The cost of a DDoS attack could range from a few tens of thousands of dollars to millions depending upon the organization, the product or service it supplies, and the effectiveness of its incident response and post-incident strategy.
If the case includes a nation-state attack or an attack on critical national infrastructure, then the cost would be much higher, leading to social unrest. No deaths have been attributed directly to DDoS attacks, but its effect on the economy is very real and disturbing.
How Long Does a DDoS Attack Last?
The time an attack can last depends on the attacker and the target on which an attacker is trying to attack and on the attacker's defence mechanism and the target. If the defence system is low, it only has few defences, and then an attacker might succeed in just a few moments.
But there are also few words in the industry that an attack can last up to 24 hours. But up until now, the largest DDoS attack against GitHub has lasted about 20 minutes because of the effectiveness of the site's defences, according to Cloudflare.
If an attacker cannot take down the target in 24 hours, that does not mean the site is out of danger. The victim's sites or applications are not safe even after 24 hours. An attacker can try again with more data by simply moving on to another botnet or using a different range of exploits.
Are DDoS Attacks Illegal?
In the UK, the Computer Misuse Act 1990 makes it illegal to intentionally impair the operation of a computer or prevent or delay access to a program or data on a computer. If you are authorized to do so, there is no problem, but you need proper permission to do work.
Barracuda's Allen says that the biggest and most difficult job is to find the attacker. And law enforcement can only act if they can find the person behind these dangerous attacks.
Since these attacks are distributed, and the attacking devices are often unknowing parties, the true person, the attacker, is hard to touch. Also, when an attacker attacks, he does not put his real name upfront, which makes it harder to find the main attacker.
How to Prevent DDoS Attacks?
Until recently, security teams for many organizations in different industries believed that they did not need to worry about DDoS attacks. The latest data from the Verizon 2017 data breach investigations revealed that DDoS attacks could threaten businesses of any size.
In today's climate of ever-evolving DDos attacks scenario, every organization must consider a protection strategy. In addition to this, numerous DDoS tools are available in the e-market accessible for the unethical novice.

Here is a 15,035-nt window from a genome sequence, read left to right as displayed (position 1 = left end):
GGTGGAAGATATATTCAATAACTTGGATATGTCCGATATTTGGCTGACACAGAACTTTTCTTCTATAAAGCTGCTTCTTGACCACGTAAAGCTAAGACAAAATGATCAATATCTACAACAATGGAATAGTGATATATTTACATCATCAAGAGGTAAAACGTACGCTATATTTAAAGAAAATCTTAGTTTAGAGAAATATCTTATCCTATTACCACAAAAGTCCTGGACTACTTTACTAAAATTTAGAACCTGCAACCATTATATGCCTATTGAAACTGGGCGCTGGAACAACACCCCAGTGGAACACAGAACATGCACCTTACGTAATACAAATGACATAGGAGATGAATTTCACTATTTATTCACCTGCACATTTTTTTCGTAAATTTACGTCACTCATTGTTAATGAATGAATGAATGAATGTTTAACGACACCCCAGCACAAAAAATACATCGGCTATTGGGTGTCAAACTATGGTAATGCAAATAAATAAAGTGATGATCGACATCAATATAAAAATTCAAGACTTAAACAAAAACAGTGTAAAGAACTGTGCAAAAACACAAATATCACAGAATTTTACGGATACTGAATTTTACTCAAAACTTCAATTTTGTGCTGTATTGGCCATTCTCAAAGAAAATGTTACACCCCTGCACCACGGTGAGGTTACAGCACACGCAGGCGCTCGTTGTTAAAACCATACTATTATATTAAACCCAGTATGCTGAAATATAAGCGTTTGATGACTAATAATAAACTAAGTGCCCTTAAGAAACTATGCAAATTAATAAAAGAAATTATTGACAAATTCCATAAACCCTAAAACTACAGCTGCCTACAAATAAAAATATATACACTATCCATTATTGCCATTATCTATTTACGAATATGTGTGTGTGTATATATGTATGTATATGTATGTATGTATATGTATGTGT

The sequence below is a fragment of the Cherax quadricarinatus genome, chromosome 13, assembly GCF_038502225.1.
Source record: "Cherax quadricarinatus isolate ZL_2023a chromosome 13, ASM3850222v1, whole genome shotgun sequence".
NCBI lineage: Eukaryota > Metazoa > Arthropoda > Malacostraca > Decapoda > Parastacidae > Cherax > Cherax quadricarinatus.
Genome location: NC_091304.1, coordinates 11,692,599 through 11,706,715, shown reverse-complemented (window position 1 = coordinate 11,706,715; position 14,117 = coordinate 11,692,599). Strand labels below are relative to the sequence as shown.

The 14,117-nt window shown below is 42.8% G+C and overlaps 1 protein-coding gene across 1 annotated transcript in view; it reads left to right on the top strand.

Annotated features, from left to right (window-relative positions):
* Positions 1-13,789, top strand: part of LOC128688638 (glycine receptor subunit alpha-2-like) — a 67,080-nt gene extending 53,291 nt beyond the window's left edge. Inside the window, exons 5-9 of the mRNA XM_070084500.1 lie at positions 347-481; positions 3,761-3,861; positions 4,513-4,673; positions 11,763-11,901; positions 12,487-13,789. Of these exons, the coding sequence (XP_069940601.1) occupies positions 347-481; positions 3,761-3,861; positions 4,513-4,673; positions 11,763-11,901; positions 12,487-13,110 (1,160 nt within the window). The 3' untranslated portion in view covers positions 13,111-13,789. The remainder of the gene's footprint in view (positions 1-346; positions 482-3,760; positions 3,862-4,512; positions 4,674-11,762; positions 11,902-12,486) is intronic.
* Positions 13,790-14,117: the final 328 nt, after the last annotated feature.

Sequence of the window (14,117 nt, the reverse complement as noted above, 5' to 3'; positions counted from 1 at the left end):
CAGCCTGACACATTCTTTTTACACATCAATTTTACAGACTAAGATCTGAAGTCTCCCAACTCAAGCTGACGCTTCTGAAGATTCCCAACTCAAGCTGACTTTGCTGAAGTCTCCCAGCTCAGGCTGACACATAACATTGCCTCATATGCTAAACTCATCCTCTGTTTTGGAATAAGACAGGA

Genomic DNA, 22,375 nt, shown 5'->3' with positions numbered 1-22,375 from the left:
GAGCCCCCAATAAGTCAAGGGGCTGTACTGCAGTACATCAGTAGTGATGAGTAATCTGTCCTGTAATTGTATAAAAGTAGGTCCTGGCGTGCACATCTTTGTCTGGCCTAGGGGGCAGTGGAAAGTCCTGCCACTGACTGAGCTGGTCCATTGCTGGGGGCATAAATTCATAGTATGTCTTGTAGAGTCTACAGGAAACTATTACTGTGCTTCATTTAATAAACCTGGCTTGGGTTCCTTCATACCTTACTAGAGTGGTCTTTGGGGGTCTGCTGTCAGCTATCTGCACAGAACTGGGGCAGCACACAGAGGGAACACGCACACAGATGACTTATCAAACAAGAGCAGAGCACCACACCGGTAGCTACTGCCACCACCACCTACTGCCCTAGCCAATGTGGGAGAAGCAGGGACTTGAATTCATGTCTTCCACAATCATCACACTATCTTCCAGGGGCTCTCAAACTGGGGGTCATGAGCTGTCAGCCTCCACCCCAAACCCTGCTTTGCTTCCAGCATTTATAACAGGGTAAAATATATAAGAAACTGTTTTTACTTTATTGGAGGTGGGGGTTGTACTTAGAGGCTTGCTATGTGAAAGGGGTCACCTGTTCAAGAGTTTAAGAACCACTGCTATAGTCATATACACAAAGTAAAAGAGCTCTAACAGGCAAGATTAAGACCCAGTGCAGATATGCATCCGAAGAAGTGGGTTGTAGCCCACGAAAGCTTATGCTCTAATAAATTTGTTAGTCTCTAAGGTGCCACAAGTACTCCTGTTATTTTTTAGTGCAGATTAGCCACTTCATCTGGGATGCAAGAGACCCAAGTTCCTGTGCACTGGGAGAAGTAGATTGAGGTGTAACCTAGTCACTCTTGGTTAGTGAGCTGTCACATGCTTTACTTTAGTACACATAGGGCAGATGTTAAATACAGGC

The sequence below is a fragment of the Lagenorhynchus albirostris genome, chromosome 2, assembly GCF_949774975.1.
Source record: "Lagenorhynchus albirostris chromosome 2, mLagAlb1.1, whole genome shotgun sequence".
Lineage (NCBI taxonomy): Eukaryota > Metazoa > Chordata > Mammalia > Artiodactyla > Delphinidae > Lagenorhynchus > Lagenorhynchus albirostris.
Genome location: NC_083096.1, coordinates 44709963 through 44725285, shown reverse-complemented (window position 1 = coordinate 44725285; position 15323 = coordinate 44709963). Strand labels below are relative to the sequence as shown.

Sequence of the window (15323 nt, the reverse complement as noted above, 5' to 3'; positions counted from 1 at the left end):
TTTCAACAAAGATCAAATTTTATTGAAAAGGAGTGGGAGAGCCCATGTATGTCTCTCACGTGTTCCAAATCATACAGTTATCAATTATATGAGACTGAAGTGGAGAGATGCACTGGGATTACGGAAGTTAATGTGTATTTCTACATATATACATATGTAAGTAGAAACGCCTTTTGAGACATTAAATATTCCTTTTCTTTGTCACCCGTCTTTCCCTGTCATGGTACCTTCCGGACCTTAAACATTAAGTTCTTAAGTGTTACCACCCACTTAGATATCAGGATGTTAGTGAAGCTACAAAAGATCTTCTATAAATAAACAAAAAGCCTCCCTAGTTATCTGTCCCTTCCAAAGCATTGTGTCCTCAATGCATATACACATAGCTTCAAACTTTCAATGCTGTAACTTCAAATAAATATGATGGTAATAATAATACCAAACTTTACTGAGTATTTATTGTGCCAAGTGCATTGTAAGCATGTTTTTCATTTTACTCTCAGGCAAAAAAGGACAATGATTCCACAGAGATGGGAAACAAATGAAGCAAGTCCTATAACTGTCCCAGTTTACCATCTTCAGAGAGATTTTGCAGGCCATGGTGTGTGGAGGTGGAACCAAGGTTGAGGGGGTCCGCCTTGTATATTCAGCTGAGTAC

We talked extensively about types of DDoS attacks and how it impacts the owner in the article. So let us learn about its prevention now. Here are the following ways through which you can protect your site from DDoS attacks.
Website Application Firewall Protection
Most of the organization gets easily affected because of DDoS attacks as the attacks are generally automated. However, the threat can also work as a diversion for other attacks, especially if it is a financial institution.
There is a good probability of data theft when all eyes are on DDoS attacks. In such situations blocking DDoS attacks right at the application layer seems the optimal solution. The right firewall will protect the site's website hacks and protect your site to keep hackers out. It also monitors for security incidents.
As the name suggests, it is a layer of protection between your website and the traffic it receives. It is one of the best ways to prevent malicious traffic to your website. Install and activate a website application firewall to protect your site from DDoS attacks.
These are application-specific firewalls and work beyond the metadata of the packets transferred at the network level. Their ultimate focus is on the data in the transfer and was created to understand different types of data allowed for each protocol, for example, HTTP and SNTP.
Dozens of vendors offer application firewalls, often directly through hosting providers, at a pocket-friendly cost. You can purchase a subscription for your organization or implement the hardware-based DDoS mitigation hardware right at the network edge.
Large distributed network companies such as Akamai, Verisign, HPE, Cisco, and Cloudflare offer high-end distributed DDoS protection packages at the enterprise scale. You can install one for your organization to protect it from DDoS attacks.
Monitor Traffic to the Site
It is very important to monitor the traffic to your website to be aware of traffic peaks and DDoS attacks. Everybody desires millions of users for his website but getting them in one single day seems fishy. On the other hand, a dramatic increase in website traffic is a red sign for DDoS attacks. Hence, here comes the scene of monitoring the traffic flow to your website.
This is the most basic DIY approach to DDoS attack prevention, where you continuously monitor your website's traffic and shut down any suspected IP address. Although this may work for small organizations, Brian Honan warns it to be un-effective to protect them from large malicious attacks.
According to Bridewell's James Smith, organizations need a well-implemented patching policy to ensure that any service software is patched on time if it may encounter any DDoS vulnerabilities.
The organization could also get installed a cloud-based compromise detection system (CDS) for their websites to have a more accurate check on their site continuously. The system alerts the organization of any suspicious activity to take quick action. As a result, it reduces any negative impact on the traffic of the website to a great extent.
Blocking Specific Users
The majority of website threats come from specific enemy countries. After you learn the pattern of threats and their source origin, you can specifically block total traffic from the users of that particular country. It is done by blocking IP addresses from particular areas.
The users will be allowed in read-only mode, meaning that they will still view all content, but they will neither register on these websites nor submit comments. This prevents them from attempting any login methods hence no threat of DDoS attacks.
A DDoS attack uses network vulnerability to make the system persistently lose the connection and slow down the performance. By creating more traffic to the website, the server cannot use internet service for a longer period. However, with perfect strategy and technique, the organization can save its site from getting corrupt.
The article above discusses DDoS attacks extensively and various ways of extensively preventing and preempting them. Learn the skill now!